Both industry and government want to offer increasingly sophisticated Web-based services. To get online as fast and as cheaply as possible, many organisations are using, or thinking of using, outsourced software development
Security can’t be removed in order to hit deadlines, and too few spend time and energy inspecting and testing the code for
Trojans, viruses, or embedded code that performs unspecified or malicious actions.
However, software written by a third party can introduce unacceptable levels of risk in the form of security threats and vulnerabilities. The cost of ensuring the final application is secure, and the organisation’s information assets remain protected, can have a significant impact on the overall cost. In this tip, we'll look at the key controls to put in place to get the most out of the benefits of outsourcing without incurring unforeseen costs or risks.
Assessing applications at risk
As with most security-related initiatives, the first task is to get a handle on what you need to secure. This means creating an inventory of applications that are being developed or maintained by an outsourcing provider. This will require not only talking to the procurement team, but also each business unit, because application sprawl can easily occur when individual groups or departments bypass the approved procurement processes in order to get a new project or idea off the ground!
Each identified application should undergo a risk assessment to understand the risks it poses to the business. The application must also be assigned an assurance level. The assurance level should take into account risk factors such as financial loss, operational risk, sensitive information disclosure, reputational damage and regulatory compliance violations. It should also determine the degree of security testing the application requires, and the acceptable threshold the application must reach in order to be ready for deployment.
These metrics need to be defined in any new outsourcing contracts, along with service-level agreements (SLAs), which explicitly define the organisation's security objectives and requirements as stated in its information security policy, to supplement the standard clauses covering quality, time and costs. Also, define the security environment in which the application is to be used and other resources that could be exposed by a security vulnerability, so everyone is clear about the potential risks.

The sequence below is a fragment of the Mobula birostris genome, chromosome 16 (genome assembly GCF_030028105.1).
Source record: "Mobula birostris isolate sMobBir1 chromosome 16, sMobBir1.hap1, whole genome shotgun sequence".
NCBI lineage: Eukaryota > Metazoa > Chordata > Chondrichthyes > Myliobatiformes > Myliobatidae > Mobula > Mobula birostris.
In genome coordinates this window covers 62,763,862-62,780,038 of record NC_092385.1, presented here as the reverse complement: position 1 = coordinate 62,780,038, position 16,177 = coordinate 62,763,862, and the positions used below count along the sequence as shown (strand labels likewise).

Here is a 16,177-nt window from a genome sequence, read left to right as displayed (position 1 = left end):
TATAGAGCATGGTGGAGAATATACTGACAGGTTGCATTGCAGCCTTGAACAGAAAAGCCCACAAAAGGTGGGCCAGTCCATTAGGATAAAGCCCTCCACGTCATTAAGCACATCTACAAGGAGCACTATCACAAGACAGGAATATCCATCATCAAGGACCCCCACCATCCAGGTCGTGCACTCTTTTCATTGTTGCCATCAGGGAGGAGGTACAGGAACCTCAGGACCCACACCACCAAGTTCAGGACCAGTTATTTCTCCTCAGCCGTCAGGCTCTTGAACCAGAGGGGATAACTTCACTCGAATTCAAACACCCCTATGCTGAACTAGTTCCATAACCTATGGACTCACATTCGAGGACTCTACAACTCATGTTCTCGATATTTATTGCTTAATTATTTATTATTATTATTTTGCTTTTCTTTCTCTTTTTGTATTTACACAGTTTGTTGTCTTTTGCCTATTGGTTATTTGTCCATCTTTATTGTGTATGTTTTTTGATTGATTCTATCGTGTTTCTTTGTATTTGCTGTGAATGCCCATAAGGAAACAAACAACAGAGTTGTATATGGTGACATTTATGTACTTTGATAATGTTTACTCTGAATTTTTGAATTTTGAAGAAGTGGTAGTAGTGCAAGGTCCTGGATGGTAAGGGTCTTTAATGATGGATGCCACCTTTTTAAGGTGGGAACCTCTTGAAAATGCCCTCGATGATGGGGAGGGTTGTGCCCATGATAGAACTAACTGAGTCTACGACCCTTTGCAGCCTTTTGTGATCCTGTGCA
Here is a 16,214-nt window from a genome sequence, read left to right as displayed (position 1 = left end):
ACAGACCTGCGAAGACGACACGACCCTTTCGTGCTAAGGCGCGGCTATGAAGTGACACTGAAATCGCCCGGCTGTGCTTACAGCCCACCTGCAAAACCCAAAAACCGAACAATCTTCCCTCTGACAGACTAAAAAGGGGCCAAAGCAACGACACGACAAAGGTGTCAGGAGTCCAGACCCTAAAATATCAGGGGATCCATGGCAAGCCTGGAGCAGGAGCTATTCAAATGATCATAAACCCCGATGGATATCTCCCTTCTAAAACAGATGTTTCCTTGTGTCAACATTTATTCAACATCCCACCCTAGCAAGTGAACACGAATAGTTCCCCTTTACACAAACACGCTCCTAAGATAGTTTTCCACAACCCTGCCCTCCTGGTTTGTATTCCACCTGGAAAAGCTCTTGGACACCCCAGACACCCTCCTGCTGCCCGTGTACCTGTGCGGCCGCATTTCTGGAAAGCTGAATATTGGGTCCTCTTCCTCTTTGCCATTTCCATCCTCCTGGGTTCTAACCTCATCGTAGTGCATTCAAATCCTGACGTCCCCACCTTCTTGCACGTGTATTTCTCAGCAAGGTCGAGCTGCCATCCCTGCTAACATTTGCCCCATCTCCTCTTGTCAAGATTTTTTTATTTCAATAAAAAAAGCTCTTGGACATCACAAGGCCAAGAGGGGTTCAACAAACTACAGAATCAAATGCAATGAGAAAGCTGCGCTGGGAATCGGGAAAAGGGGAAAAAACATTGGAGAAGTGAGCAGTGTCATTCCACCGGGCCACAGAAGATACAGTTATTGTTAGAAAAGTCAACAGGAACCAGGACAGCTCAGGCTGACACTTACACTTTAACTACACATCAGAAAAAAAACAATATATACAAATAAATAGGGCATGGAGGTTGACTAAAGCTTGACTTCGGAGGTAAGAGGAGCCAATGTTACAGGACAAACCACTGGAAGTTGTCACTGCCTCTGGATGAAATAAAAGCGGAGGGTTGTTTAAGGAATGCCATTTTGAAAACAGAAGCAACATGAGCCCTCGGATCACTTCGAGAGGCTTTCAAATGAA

Include a list of the most critical flaws you deem unacceptable – the OWASP Top 10 for example – that will be included in any checks. By setting thresholds and using standards-based scoring, such as the Common Vulnerability Scoring System (CVSS) or the Common Weakness Enumeration (CWE) standards, you remove any subjectivity regarding unacceptable flaws.
Reviewing partner’s security capabilities
Any outsourcing partner must be able to ensure its facilities and personnel match its customers' own standards regarding the protection of data and other intellectual property. When selecting an outsourcing partner, look for certifications such as ISO 27001 or the use of frameworks like Microsoft’s Secure Development Lifecycle. Ask to be allowed to inspect how closely the partner adheres to its chosen development process and review its security policies. How well an outsourcing partner actually implements its policies, as well as the level of training, skills and security awareness of its development staff, are all good indicators of its true commitment to security.